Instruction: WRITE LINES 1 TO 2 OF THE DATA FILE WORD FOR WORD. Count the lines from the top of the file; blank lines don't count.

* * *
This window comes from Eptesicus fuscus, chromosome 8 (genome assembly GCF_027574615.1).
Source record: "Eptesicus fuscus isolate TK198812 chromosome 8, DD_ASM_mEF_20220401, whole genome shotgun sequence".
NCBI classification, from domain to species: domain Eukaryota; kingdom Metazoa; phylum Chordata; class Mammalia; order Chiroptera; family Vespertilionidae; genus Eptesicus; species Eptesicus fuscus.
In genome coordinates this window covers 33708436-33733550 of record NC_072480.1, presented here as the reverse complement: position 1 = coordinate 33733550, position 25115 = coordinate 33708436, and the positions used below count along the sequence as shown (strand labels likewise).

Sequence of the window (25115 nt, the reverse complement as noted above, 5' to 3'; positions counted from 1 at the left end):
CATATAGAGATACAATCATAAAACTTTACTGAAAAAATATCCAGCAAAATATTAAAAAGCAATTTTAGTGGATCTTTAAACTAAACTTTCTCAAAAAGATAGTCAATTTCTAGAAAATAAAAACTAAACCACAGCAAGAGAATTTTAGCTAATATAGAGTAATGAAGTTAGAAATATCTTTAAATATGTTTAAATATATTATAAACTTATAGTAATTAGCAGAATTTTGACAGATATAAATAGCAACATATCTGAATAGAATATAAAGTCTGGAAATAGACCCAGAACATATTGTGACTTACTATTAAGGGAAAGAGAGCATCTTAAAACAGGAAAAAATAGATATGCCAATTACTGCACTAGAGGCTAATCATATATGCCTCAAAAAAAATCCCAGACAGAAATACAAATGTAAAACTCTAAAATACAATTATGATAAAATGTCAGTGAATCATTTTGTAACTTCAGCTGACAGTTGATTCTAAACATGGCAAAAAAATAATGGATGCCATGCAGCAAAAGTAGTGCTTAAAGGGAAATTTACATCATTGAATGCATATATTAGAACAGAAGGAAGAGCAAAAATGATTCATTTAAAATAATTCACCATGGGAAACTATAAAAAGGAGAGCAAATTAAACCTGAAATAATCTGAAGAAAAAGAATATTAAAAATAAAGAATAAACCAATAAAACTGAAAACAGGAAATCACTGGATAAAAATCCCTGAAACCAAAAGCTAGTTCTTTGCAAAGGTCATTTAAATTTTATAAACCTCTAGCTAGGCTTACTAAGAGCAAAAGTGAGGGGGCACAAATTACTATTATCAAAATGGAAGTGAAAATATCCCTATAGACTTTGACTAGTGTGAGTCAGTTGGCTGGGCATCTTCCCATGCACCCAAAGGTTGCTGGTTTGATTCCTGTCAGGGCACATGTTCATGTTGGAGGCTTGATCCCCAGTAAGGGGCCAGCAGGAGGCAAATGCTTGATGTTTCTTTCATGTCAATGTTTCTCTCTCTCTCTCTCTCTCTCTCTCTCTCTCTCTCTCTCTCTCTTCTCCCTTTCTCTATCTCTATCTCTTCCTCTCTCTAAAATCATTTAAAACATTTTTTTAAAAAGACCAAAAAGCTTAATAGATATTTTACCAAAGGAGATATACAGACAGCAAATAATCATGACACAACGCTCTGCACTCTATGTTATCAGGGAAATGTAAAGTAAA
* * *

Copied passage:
This window comes from Eptesicus fuscus, chromosome 8 (genome assembly GCF_027574615.1).
Source record: "Eptesicus fuscus isolate TK198812 chromosome 8, DD_ASM_mEF_20220401, whole genome shotgun sequence".